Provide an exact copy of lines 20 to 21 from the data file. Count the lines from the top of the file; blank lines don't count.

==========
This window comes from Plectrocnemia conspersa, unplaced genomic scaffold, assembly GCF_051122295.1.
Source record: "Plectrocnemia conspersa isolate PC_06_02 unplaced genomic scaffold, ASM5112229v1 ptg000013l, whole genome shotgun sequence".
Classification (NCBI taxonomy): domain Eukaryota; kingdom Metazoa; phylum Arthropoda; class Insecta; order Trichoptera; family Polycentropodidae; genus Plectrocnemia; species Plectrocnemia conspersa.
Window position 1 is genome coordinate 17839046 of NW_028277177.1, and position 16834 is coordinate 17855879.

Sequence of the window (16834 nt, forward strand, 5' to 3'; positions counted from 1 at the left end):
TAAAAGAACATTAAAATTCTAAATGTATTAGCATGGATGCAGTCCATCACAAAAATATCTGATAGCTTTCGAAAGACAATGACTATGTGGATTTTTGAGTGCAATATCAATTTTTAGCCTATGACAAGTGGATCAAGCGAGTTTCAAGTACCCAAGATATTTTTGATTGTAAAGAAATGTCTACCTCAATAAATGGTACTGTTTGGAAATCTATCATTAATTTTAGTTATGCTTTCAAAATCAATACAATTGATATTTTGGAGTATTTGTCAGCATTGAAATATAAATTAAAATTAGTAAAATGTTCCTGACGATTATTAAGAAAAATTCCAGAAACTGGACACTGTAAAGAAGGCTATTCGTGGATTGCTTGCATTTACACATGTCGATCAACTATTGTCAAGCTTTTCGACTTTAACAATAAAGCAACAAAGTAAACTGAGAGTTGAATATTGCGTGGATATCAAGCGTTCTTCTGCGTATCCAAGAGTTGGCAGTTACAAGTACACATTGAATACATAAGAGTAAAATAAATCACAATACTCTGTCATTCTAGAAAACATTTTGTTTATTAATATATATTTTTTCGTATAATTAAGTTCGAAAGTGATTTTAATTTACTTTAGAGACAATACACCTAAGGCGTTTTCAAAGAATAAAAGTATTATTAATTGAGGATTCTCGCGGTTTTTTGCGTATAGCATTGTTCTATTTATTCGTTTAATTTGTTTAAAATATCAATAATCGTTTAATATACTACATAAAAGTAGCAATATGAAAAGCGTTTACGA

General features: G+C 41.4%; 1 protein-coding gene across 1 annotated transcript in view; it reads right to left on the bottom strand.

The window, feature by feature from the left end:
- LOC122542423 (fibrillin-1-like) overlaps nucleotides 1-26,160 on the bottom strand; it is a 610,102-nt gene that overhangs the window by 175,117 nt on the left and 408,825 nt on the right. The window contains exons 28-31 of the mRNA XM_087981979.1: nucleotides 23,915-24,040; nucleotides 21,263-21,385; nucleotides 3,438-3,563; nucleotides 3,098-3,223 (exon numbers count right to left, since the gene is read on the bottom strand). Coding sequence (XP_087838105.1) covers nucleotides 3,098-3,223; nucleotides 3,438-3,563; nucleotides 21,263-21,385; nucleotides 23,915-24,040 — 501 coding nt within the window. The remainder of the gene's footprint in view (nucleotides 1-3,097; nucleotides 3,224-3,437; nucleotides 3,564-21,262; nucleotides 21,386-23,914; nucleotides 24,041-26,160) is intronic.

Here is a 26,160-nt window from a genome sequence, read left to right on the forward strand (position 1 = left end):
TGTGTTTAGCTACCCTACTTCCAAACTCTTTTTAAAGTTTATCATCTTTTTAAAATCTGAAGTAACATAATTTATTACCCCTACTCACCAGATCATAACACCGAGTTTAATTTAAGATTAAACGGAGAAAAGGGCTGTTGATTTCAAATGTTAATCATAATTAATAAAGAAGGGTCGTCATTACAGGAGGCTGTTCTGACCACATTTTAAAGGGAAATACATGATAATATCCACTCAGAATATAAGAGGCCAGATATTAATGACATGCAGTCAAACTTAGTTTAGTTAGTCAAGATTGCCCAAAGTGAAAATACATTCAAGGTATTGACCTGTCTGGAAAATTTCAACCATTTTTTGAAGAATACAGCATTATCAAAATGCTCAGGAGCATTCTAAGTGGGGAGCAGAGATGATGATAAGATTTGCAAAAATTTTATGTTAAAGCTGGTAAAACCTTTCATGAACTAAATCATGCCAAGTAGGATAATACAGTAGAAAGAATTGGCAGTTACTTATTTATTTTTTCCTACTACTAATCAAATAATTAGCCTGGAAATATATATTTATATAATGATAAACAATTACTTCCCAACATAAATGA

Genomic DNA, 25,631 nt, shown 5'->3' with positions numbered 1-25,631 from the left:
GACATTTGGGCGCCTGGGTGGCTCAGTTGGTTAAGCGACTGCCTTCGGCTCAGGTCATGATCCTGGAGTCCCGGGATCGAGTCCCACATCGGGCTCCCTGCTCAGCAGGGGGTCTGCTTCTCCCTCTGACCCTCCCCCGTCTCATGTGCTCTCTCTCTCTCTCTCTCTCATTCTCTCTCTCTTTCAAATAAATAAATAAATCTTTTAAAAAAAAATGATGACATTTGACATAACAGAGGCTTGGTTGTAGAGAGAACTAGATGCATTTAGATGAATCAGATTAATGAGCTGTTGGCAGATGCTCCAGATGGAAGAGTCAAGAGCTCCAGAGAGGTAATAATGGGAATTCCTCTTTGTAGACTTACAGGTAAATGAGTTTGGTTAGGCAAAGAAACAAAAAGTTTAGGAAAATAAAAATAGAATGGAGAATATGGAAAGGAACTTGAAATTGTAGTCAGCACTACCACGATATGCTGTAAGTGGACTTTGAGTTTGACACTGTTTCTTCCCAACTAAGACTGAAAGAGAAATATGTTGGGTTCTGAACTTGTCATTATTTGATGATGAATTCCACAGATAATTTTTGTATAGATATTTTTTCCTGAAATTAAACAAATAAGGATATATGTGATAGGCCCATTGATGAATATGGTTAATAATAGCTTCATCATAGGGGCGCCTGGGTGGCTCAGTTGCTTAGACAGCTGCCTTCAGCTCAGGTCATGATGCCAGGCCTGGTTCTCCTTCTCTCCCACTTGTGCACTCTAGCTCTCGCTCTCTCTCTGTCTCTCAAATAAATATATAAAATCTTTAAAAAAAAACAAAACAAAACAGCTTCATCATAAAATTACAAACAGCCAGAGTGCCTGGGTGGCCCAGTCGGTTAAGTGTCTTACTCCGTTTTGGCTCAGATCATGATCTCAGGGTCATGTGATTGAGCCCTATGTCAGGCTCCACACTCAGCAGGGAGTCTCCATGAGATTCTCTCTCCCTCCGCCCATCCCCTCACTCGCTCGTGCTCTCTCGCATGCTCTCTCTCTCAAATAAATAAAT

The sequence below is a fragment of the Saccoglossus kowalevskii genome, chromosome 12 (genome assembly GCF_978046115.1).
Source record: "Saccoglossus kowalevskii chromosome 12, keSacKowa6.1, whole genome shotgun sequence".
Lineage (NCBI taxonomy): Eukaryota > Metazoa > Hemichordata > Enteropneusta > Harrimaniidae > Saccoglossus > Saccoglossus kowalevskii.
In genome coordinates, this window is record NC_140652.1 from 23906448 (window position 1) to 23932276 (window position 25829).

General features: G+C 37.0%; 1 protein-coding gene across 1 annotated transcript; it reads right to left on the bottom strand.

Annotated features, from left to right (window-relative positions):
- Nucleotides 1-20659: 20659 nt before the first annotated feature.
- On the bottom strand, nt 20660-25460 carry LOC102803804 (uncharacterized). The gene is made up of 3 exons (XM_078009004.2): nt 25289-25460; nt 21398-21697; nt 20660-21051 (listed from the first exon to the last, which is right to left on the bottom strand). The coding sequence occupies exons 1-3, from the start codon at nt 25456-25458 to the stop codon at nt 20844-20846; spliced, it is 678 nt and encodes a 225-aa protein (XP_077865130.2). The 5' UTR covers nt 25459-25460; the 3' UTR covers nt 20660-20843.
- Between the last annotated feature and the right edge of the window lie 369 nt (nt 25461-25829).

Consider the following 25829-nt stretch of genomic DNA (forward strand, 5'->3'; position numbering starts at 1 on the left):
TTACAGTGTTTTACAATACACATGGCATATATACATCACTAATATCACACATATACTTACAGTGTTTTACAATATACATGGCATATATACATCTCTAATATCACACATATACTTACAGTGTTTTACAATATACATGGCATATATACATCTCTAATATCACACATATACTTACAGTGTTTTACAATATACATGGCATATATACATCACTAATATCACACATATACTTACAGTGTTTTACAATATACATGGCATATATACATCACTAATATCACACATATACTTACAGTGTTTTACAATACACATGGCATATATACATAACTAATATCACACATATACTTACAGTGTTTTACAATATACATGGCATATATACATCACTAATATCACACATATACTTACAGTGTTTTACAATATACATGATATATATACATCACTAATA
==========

- Nucleotides 1-20659: 20659 nt before the first annotated feature.
- On the bottom strand, nt 20660-25460 carry LOC102803804 (uncharacterized). The gene is made up of 3 exons (XM_078009004.2): nt 25289-25460; nt 21398-21697; nt 20660-21051 (listed from the first exon to the last, which is right to left on the bottom strand). The coding sequence occupies exons 1-3, from the start codon at nt 25456-25458 to the stop codon at nt 20844-20846; spliced, it is 678 nt and encodes a 225-aa protein (XP_077865130.2). The 5' UTR covers nt 25459-25460; the 3' UTR covers nt 20660-20843.